WOW. It has been two weeks too long since my last posting. However, the length of time in between postings only seems appropriate given the fact that I started internship 2.5 weeks ago. Being a School Psych Intern has already brought with it a multiplicity of emotions ranging from joy, elation, humility, solemnity, silliness, and sadness. Regardless of which emotions await me in the tiled corridors of the truly amazing school I am interning at, I anticipate the start of each day with an immense appreciation for this incredible opportunity to grow as a person and professional. I don’t want to get too off topic as the title of this blog isn’t Confessions of a School Psychologist, but it is a major part of my life so I figured it was worth knowing. Alright, back to the wonderful world of food…
All this hustle and bustle of internship hasn’t left me much time to get creative with my weeknight meals, so I’ve been reserving all of my innovative cooking skills for the weekends. Labor Day was no exception to this rule, so I spent the bulk of my morning finding the perfect recipes. My short but diverse grocery list led me back to my fave, WhoFoNo, for a crowded but wonderful shopping experience. I recently invested in a car so "grocery shopping" has miraculously moved itself from my "to do" list to my "looking forward to doing" list. I have a strange love for grocery shopping -- perhaps it's because I typically go on an empty stomach and run around the aisles in gleeful search of my next meal. On this particular occasion, my gleeful search directed me to all aisles of WhoFoNo to gather the ingredients necessary to make a marinated heirloom tomato caprese salad and a leek, shiitake, and truffle oil risotto.
The recipe for the caprese salad is inherently simple with no need for explanation outside of the recipe below; however, the risotto recipe poses a bit more of a culinary challenge due to its time-intensive nature. Yes, risotto done right is time-consuming to make, but it is well worth it. Each of the 1,356,467 figure-eight shaped stirring motions you’ll make across your Arborio-laden pan is worth the effort, each gentle ladling of broth is worth the potential messy splash, and each decadent drop of white truffle oil is worth the 1,499 pennies you’ll have spent on its purchase. Somewhere in the middle of my own stirring, splashing, and truffle-oil-drizzling I realized that the outcome of a risotto dish is in direct proportion to the amount of effort expended while making it and that each seemingly simple stir allows the risotto to give back a little of the love that is put into it. Love in the pan = love on the plate. So, my Foodie friends, summon your stirring strength and endurance, warm your veggie broth, and prepare your finest Arborio rice; it’s time to make risotto.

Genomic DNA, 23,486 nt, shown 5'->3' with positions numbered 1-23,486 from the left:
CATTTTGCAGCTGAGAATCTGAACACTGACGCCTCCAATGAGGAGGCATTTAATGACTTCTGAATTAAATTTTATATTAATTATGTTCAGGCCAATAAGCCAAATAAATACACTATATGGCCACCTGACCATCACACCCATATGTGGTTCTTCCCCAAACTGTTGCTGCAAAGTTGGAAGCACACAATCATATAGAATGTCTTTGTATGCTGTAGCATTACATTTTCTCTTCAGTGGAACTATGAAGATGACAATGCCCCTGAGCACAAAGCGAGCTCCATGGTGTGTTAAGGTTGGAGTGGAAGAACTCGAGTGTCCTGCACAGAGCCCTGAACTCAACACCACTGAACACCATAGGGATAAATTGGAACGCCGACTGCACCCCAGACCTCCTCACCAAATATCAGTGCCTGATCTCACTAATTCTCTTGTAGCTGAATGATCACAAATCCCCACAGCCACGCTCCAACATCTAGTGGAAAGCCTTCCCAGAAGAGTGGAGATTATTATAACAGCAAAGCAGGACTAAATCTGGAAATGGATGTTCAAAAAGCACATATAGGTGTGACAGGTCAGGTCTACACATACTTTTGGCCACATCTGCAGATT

Leek, Mushroom, and White Truffle Oil Risotto (Serves 4 Main Course Portions)
Adapted from Bon Appétit
1 large leek (white and pale green parts only), halved, thinly sliced crosswise
⅔ cup whole milk
½ lb shiitake mushrooms, stemmed, cut into ¼-inch-thick slices
½ lb portobello mushroom caps, stemmed, cut into ¼-inch-thick slices
1 large onion, halved, thinly sliced lengthwise
¼ cup butter, melted
1 tablespoon white truffle oil
1 teaspoon fresh thyme leaves, minced
2 tablespoon butter
1 large onion, chopped
1 ½ cups arborio rice
½ cup dry white wine
5 cups hot vegetable broth
½ cup grated parmesan cheese
1 tablespoon white truffle oil for drizzling
Brings leeks and milk to boil in heavy medium saucepan. Reduce heat to medium and simmer until leeks are tender and cream is thick, stirring often, about 15 minutes. Season with salt and pepper. Note: Can be made 1 day ahead. Cover and chill. Reheat before continuing.
Preheat over to 400 degrees.
Toss all ingredients for mushrooms on rimmed baking sheet. Sprinkle with salt and pepper. Roast until mushrooms are tender and light brown around edges, stirring occasionally, about 30 minutes. Note: Can be made 2 hours ahead. Let stand at room temperature.
Heat veggie broth in large pot over medium heat. Melt 2 tbsps butter in heavy large saucepan over medium heat. Add onion and cook until beginning to soften, about 5 minutes. Add Arborio rice and toast until edges of grains are translucent with white center (about 1 minute). Add white wine and stir until almost all liquid is absorbed, about 1 minute. Add one ladleful of hot broth and simmer until broth is almost absorbed, stirring constantly, about 4 minutes. Add more broth, 1 ladle at a time, allowing each addition to be absorbed before adding the next and stirring constantly, until rice is tender and mixture is creamy, about 20-25 minutes longer. Stir in leek mixture, mushroom mixture, and cheese. Serve each heap of risotto with a light drizzle of white truffle oil on top. Enjoy!
Marinated Heirloom Tomato Caprese (Serves 2-4)
Confessions of a Foodie Recipe
2 lbs heirloom tomatoes, mixed yellow, red, and orange, sliced as desired
3 tablespoon balsamic vinegar
2 tablespoon high-quality extra virgin olive oil
Sea salt and freshly ground black pepper, to taste
6 oz fresh mozzarella cheese, cut into thin strips
6 large basil leaves, sliced into fine shreds
1. Combine tomatoes, vinegar, olive oil, salt, and pepper in air-tight container. Refrigerate for 30 minutes to 2 hours.
2. Assemble salad by placing a few strips on fresh mozzarella on plate and topping with marinated heirloom tomato mixture. Garnish with basil shreds. Enjoy!